Just this past week, I posted an article on the 3 best exercise to lose fat. What better follow-up article to that than one on the 3 best food to lose fat? As mentioned in the outset of that article, exercise is one piece of the foundation for fat loss. And my guess is that if you’re reading this article right now, you know what the another piece of that foundation is. That’s right, our food intake and nutrition plays a major role in our journey to losing that stubborn fat.
The same way that certain exercises are touted as the best fat burner of the decade or the long lost exercises practiced by the fi
ttest people that ever lived, certain foods are given similar praise by fitness “gurus” and “experts”. Compared to exercise however, nutrition has much more conflicting information and opinions in the fitness industry. I’ve mentioned this briefly on my articles on Recommended Meal Frequencies Part 1 and Part 2. This can be quite troublesome since we’re interested in the facts and in this case, the best foods that work for us in losing fat.
Following in the same footsteps of all my posts, this is another no fluff, straight to the point article based on scientific studies and facts. This should help us see through a lot of the misinformation and confusion that exists in the fitness world and distinguish between the real information and marketing scams.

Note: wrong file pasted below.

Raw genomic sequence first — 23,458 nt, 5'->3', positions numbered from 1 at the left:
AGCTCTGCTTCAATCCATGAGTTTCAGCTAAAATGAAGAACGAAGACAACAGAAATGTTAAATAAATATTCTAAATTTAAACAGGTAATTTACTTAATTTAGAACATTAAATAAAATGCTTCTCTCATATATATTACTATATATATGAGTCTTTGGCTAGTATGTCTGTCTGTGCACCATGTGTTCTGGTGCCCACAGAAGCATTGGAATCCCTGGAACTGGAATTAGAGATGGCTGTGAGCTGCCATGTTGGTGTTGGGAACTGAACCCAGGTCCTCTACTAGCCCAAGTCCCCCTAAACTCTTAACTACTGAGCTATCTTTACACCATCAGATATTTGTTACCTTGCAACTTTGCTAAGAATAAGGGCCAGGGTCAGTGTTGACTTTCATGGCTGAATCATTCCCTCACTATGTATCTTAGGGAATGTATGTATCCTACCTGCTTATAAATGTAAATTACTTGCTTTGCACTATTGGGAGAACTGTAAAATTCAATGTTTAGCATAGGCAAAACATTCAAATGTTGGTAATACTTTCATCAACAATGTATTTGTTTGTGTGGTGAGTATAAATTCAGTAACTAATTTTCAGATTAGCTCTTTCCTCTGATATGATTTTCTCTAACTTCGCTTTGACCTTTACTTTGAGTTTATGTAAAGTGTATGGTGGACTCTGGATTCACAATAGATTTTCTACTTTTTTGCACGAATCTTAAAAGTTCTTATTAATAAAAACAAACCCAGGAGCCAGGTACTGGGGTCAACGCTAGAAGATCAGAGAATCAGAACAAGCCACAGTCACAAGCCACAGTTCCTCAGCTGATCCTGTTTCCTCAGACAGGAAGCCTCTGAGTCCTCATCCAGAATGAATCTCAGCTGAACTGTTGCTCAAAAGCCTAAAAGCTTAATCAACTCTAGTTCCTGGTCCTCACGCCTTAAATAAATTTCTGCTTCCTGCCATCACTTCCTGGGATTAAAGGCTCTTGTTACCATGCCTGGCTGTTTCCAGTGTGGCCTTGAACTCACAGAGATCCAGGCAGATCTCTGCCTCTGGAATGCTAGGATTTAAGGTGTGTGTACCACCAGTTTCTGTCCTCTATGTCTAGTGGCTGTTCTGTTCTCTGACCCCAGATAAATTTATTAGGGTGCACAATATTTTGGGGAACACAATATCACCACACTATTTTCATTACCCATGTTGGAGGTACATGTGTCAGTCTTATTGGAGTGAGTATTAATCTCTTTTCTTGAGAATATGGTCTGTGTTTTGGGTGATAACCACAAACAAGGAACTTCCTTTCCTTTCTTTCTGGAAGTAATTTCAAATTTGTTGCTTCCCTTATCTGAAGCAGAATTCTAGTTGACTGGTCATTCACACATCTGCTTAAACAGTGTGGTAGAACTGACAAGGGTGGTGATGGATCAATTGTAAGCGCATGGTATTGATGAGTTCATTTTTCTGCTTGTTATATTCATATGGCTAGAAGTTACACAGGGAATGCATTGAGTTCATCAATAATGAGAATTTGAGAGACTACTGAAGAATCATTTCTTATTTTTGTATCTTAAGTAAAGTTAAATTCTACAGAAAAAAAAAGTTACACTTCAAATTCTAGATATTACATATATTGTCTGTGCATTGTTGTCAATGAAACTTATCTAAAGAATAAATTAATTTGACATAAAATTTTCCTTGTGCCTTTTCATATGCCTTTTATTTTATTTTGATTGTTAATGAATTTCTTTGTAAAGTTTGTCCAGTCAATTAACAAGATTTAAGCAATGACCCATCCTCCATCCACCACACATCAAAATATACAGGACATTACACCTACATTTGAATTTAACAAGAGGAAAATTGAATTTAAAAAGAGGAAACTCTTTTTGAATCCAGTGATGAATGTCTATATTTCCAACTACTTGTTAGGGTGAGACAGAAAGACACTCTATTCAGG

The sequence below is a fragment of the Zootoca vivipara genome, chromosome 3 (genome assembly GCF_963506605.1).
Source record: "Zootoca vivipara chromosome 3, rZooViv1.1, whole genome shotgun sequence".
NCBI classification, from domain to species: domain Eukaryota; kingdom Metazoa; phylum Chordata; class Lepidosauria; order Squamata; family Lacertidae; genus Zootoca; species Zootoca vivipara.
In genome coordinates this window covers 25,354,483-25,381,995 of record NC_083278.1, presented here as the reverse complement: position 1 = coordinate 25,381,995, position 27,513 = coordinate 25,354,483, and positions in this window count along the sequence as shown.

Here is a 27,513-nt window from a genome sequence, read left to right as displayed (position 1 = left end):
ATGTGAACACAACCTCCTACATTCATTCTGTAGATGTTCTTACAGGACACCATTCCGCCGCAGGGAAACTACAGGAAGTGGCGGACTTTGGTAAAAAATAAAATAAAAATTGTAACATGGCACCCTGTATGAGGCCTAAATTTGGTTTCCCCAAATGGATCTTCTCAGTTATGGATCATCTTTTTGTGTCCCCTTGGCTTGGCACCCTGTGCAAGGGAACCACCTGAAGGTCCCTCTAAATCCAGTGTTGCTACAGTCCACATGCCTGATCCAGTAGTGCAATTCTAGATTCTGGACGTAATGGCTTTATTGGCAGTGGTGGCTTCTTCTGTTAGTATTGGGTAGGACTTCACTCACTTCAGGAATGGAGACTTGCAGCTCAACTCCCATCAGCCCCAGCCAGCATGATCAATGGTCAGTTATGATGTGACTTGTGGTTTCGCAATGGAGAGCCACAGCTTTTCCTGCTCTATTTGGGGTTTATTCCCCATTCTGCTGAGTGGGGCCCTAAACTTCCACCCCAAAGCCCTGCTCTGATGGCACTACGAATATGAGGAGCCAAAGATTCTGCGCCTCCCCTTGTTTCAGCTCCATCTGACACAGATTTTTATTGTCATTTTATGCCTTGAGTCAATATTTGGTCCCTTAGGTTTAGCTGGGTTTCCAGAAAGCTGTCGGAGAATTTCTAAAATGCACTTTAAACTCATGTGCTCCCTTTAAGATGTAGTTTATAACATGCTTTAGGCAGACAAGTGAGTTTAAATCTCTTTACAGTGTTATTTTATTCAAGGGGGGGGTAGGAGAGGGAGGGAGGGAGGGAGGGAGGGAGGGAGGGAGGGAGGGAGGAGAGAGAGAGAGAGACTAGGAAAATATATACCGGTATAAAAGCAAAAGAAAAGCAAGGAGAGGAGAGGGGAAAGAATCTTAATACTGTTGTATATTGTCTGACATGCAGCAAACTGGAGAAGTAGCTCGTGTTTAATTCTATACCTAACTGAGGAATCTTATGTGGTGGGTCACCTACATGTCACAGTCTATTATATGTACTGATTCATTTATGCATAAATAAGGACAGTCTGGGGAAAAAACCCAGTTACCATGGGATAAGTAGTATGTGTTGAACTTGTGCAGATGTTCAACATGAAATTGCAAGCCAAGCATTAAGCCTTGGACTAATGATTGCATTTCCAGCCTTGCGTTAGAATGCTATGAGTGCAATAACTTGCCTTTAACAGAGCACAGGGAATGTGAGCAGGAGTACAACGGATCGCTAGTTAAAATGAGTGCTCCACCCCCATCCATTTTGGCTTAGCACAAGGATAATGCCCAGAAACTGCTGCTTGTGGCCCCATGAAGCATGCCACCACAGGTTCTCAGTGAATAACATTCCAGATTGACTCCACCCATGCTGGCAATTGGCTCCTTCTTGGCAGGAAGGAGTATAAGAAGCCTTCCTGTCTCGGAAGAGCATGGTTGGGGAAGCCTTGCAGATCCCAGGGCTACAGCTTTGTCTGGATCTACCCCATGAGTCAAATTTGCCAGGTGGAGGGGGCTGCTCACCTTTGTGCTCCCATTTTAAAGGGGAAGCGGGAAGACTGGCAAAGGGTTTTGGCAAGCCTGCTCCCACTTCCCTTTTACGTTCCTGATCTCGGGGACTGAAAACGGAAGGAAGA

3 Best Foods To Lose Fat
The avocado has long been recognized for it’s nutrients, monounsaturated fats, phytochemicals, and its general versatility when it comes to making recipes. Most famous for being a center ingredient in guacamole and other dips, it can also be used for spread, ice cream, or just sliced to compliment the main dish.
Although there are different types of avocados, we’ll be discussing the Haas avocado since it’s the most common and readily available.
So what makes this fruit the #1 food for burning fat?
There are multiple factors that attributes to avocado taking the #1 spot in its ability to help us lose fat. As mentioned, it packs a huge punch in nutrition. Just to list some of the nutrients in a single avocado¹:
- Vitamin C: 20.1 mg (33% of Recommended Daily Value)
- Vitamin K: 42.2 mcg (53 % of RDV)
- Folate: 163 mcg (41% of RDV)
- Dietary Fiber: 13.5 g (54% of RDV)
- Potassium: 975 mg (28% of RDV)
In addition to these vitamins and minerals, most of the fat content of avocados are that of monounsaturated fats (MUFAs). According to the American Heart Association, when compared to a diet high in carbohydrates, a diet high in MUFAs is more effective in reducing belly fat². In addition, a study done on the effects on MUFA and belly fat shows a direct correlation in the moderate intake of MUFAs and the reduction of belly fat³.